Saturday, July 3, 2021

Capsule Reviews - July 3, 2021

Apollo 11 (2019)

Director Todd Douglas Miller’s engrossing documentary took me deeper into the July 1969 moon landing than any film or TV special I’ve seen before. Apollo 11 does, indeed, contain footage that’s been featured hundreds of times over the years (the countdown and liftoff, Neil Armstrong’s “One Small Step For Man”, etc), but you see these now-iconic images in an entirely new light when coupled with the behind-the-scenes workings we’ve rarely (or in some cases never) witnessed, including a number of fascinating conversations between the astronauts and mission control. Apollo 11 shows us, in great detail, how many hundreds of people it took to make this amazing accomplishment a reality. It’s an extraordinary documentary.
Rating: 9 out of 10

Deliver Us From Evil (2009)

The story of a young father and the nightmare that befalls his family when he moves them into his childhood home, writer / director Ole Bornedal’s Deliver Us From Evil is a gut-punch of a movie. It is stylish, well-acted, and shot in the picturesque countryside of Denmark, but it is the raw, hard-hitting power of its story that will haunt you, and the depths to which its characters sink that will stay with you for days. One character’s complete transformation - the result of a tragedy that befalls him - is what sets everything in motion, and my jaw dropped when I saw the chaos he touched off as a result. And the shocks didn’t stop coming; the brutality that this movie explored is not to be taken lightly. I am definitely recommending Deliver Us From Evil, but with a warning. It will shake you!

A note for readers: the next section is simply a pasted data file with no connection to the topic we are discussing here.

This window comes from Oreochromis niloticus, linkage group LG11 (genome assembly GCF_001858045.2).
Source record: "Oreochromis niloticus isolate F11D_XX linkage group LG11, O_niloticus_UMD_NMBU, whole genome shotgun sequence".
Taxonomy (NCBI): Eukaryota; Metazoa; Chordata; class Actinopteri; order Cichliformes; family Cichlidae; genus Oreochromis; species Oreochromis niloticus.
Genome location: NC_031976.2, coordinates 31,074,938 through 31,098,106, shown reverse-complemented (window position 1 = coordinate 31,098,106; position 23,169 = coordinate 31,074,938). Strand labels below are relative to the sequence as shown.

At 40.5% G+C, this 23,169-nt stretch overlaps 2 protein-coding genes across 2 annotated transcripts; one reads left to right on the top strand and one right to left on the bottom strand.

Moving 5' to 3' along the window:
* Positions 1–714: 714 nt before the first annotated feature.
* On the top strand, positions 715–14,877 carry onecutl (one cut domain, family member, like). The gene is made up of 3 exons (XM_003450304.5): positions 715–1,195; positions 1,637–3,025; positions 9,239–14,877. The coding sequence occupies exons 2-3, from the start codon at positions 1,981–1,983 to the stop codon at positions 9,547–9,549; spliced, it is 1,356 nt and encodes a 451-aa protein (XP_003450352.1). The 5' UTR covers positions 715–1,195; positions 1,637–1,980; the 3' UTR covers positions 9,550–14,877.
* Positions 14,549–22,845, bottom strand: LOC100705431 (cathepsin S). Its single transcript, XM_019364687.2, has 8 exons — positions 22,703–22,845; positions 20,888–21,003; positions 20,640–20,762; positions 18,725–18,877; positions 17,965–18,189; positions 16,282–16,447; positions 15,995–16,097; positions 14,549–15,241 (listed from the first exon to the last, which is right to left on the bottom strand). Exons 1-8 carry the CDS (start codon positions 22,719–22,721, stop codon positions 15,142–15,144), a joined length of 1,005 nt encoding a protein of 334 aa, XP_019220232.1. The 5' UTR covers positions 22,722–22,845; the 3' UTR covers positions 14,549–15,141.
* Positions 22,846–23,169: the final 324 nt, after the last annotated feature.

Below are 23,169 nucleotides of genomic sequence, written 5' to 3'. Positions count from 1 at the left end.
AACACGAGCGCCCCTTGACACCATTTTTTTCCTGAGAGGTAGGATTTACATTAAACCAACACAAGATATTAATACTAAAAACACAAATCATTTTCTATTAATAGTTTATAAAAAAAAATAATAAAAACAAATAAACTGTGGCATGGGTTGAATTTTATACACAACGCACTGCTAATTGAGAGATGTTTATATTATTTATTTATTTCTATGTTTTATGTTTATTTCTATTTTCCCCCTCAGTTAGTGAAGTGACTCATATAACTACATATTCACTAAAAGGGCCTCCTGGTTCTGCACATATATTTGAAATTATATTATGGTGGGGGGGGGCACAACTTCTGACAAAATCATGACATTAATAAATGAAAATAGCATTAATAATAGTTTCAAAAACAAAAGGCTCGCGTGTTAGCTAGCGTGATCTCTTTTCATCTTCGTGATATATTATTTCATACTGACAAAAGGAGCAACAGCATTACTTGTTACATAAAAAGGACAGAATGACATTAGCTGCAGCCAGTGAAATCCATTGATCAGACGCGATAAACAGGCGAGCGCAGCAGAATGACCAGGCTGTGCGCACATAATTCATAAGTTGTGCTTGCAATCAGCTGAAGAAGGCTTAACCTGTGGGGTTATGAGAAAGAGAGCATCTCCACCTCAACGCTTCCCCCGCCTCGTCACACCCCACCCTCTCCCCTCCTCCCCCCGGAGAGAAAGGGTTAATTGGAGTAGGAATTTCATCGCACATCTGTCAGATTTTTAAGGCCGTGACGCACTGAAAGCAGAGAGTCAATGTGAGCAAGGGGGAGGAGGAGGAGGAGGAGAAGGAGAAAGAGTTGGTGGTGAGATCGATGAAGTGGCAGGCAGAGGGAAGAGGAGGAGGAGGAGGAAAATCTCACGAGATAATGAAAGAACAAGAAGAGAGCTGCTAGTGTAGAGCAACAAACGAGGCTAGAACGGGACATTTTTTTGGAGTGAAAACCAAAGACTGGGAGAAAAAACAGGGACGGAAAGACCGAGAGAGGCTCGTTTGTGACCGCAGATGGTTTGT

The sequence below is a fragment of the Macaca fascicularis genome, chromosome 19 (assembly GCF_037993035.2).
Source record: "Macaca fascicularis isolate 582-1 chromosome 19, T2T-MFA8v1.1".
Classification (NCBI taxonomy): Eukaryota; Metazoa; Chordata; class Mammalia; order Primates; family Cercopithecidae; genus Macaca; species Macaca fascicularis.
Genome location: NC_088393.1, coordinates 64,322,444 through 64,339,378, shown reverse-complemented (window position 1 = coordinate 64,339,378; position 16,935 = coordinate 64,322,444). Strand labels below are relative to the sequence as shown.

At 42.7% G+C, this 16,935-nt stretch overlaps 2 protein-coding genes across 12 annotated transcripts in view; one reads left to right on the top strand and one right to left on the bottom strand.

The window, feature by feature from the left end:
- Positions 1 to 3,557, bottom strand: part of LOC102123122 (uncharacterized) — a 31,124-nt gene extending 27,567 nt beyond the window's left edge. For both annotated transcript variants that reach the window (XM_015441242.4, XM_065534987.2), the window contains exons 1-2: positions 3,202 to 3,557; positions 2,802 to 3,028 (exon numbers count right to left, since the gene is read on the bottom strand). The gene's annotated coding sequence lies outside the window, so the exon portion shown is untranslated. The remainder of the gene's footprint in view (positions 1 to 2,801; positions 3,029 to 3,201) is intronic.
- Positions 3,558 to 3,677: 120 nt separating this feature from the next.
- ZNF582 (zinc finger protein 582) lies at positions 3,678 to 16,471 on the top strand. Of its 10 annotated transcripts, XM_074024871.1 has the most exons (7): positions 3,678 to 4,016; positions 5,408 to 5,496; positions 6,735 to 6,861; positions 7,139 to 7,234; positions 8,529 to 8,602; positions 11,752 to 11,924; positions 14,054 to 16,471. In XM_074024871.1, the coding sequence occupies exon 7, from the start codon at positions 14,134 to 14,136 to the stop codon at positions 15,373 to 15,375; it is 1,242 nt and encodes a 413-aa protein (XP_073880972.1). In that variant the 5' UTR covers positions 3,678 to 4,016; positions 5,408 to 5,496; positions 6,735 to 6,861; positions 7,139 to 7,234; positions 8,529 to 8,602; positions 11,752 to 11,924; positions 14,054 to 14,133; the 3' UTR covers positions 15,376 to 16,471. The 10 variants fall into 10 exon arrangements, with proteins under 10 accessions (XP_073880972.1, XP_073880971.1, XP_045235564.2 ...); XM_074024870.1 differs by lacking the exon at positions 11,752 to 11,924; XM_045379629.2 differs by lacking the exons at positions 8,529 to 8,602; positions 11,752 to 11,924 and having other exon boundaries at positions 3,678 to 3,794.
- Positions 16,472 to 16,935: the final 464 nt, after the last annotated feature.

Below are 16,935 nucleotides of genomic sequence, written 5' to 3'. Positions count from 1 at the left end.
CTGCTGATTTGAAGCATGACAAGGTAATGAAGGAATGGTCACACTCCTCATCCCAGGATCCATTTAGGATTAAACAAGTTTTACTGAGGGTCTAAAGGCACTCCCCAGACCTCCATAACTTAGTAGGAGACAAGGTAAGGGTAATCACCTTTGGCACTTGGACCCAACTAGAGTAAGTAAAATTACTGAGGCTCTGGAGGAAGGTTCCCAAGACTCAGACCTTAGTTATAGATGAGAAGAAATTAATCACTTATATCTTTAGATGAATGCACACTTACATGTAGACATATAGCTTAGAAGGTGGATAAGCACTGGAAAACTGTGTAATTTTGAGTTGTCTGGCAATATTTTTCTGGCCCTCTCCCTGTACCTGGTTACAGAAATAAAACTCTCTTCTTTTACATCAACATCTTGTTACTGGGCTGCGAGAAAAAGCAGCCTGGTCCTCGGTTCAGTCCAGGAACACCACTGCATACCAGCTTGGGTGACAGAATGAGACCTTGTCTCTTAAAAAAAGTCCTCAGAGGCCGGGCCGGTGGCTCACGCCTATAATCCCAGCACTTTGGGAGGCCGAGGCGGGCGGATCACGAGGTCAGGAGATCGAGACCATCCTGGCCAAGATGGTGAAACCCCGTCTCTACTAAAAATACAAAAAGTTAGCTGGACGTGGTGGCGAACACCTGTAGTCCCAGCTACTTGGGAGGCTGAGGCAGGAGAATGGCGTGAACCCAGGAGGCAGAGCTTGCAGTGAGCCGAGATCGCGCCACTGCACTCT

Rating: 8.5 out of 10

Timecrimes (2007)

Timecrimes is an intense, fascinating thriller from director Nacho Vigalando about a man named Hector (Karra Elejalde ) who takes an unexpected leap backwards in time. Karra Elejalde is effective in the lead role, gathering up our sympathies for his plight even when his character’s actions are dubious at best (especially towards the end of the film, when events spiral out of control). Yet what I found most appealing about Timecrimes was its pacing. Vigalando is in no hurry to get us from point A to point B; the story reveals itself slowly, layer by layer, taking the viewer down one path, then another, and then another, each more intriguing than the last. Aside from effectively building tension, this pacing keeps the audience in tune with what’s happening (there are enough twists and turns that, in the hands of a less patient filmmaker, things might have gotten confusing), and sets us up perfectly for some of the movie’s bigger surprises. Timecrimes is occasionally shocking, usually exciting, and entirely satisfying.
Rating: 9 out of 10

No comments: